So, you are thinking of resigning.
Once you are gone, it is very easy for people to blame things that went wrong on you.
Your reputation, right or wrong can very quickly become the joke of the office.
Given that today’s employers are tomorrow’s referees, burning any bridge is not wise.
Many job offers don’t eventuate because of the hidden reference networks.
You may have worked with someone who has left like you did, and moved to your next employer.
What they say about you when it’s announced you are interviewing will speak volumes.
What these people remember is vital.
An amicable departure also leaves the door open for your ex-employer to become a future client, or a point of referral for future staff.
Go out on a win
The final few weeks of your employment should be setting yourself up to be seen as the golden haired child.
This is a huge challenge if one’s heart is not the company.
If you find yourself in this space, remember they’ll have their own fears and problems just like you.
By helping ensuring that your production does not lax before you go, you will be remembered as a producer and not a bum
The handover pack
“People Will Forget What You Said, People Will Forget What You Did, but People Will Never Forget How You Made Them Feel.”
One of the most helpful tools you can give the next person is a handover pack that shows them exactly how to do your role.
Remember when you first started in a new role?
Remember how your head spun and you had no idea where to start?
Leaving a handover pack not only is a nice touch for the next person, it show’s your ex-boss how much you really did and how much an asset you were.
More importantly it leaves you with a completed project – hopefully better than when you started.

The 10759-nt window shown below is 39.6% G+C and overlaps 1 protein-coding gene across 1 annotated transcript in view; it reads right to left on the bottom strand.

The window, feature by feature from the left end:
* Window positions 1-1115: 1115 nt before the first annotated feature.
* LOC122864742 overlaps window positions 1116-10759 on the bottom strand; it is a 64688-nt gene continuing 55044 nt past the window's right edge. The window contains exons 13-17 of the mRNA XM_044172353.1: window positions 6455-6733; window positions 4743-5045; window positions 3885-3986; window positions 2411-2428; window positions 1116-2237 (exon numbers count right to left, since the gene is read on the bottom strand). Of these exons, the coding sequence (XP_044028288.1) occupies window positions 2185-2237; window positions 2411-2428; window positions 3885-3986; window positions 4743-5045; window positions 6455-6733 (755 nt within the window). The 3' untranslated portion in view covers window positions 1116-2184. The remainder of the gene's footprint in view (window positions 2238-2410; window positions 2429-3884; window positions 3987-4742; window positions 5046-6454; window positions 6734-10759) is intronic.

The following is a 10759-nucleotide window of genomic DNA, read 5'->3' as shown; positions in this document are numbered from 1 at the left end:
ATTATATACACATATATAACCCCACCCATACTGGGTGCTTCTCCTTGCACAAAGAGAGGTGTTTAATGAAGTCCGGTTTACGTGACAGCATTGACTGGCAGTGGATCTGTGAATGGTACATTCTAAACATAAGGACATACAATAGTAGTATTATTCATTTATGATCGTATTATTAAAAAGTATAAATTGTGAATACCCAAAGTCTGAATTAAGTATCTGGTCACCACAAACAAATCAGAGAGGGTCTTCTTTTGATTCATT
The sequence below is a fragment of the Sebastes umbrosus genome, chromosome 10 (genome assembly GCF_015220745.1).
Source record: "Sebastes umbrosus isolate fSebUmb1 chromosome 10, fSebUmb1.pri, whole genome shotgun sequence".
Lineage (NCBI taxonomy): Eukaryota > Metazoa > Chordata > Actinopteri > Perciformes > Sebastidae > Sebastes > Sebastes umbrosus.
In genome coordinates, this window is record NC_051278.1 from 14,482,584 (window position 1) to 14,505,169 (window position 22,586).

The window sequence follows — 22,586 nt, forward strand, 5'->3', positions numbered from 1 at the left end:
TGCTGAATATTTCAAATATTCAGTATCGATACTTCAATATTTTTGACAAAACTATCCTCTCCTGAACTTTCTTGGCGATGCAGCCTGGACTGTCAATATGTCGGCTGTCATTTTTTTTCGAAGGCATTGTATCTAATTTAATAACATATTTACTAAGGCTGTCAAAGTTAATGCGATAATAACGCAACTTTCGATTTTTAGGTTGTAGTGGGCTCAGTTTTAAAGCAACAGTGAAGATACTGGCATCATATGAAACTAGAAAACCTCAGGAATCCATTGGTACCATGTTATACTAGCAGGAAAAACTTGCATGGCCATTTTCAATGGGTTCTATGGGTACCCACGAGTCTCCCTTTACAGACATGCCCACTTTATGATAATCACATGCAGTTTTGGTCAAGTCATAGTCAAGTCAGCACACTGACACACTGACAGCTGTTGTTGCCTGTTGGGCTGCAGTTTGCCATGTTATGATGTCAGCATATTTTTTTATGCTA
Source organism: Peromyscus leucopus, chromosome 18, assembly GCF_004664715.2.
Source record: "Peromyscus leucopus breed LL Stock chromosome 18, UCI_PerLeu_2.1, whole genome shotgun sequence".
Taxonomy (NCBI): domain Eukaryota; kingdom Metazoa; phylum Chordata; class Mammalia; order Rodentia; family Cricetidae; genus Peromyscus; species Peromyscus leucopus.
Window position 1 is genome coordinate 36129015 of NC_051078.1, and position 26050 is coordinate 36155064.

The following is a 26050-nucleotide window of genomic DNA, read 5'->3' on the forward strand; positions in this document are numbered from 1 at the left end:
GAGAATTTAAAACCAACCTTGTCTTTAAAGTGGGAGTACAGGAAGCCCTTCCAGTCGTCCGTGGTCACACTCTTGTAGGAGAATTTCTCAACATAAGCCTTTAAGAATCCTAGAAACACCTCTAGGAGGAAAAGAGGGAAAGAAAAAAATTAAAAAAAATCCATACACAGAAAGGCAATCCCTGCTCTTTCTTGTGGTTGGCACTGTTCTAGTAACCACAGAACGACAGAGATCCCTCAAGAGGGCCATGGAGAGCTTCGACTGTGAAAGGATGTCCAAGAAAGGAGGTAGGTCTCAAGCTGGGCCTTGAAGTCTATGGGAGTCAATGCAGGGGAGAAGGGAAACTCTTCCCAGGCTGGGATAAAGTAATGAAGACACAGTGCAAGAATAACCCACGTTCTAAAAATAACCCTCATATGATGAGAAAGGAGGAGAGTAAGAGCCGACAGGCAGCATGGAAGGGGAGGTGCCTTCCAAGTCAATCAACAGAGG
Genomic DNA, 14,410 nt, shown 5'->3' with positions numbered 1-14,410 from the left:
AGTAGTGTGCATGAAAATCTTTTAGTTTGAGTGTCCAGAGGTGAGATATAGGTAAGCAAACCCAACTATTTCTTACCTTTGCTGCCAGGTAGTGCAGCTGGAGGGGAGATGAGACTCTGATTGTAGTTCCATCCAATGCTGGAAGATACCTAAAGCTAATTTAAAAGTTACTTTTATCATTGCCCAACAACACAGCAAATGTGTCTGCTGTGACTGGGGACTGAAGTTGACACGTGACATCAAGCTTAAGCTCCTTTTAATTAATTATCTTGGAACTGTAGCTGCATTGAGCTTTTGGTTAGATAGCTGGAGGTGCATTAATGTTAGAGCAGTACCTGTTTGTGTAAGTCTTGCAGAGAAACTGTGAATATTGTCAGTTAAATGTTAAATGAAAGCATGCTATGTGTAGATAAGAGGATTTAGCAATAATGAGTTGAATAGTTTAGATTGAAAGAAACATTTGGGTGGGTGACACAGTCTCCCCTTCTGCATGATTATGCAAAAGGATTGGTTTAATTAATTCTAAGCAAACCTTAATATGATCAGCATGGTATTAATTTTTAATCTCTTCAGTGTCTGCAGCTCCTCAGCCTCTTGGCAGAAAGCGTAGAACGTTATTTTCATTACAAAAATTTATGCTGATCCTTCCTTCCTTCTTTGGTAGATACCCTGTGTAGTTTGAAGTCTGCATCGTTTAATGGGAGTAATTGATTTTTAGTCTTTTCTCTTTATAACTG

So what is in a good handover pack?
1. A list of all the different duties you did.
2. A repeatable checklist for each of the duties that the next person can follow
3. A list of all the contact people and details that person will need
4. Directions on where to find all the files they need.
Showing where all your tools of the trade are kept also protects you from being labeled a thief when they have lost something.
Sitting with your replacement before you leave and letting them see you in action is also very helpful for them. It is the little nuances that you may not even realize that you are doing that are gold to the next person.
If you project a negative mindset to your employer, your boss may pick up on this and shoo you offsite before you can infect the new person.
Your ex-boss will love you for the handover pack. It will become a work in progress business-bible if done well.
The Thank You speech
Ideally you’d like to be able to say good bye to the group.
Sure you may be shy, you may even cry, but it is also a fantastic forum to show all the staff that you are not worthy of backstabbing once gone.
Some of the best goodbye speeches I have heard include these elements:
1. “Thank you for all you have done” Pick out people that have made a difference to you and what they have done
2. “I am really proud of my time”. Quote the wins you have been a part of – being careful not to take complete credit for them.
3. “You’ll be fine”. Show them what structure they have in place to pick up where you have left off. The handover pack, the systems, the newly trained person.
4. “I love you all”. Let them know that they are always welcome in your life and not to be a stranger.
Got any other tips?
I’d love to hear your best and worst exit strategies that you have seen!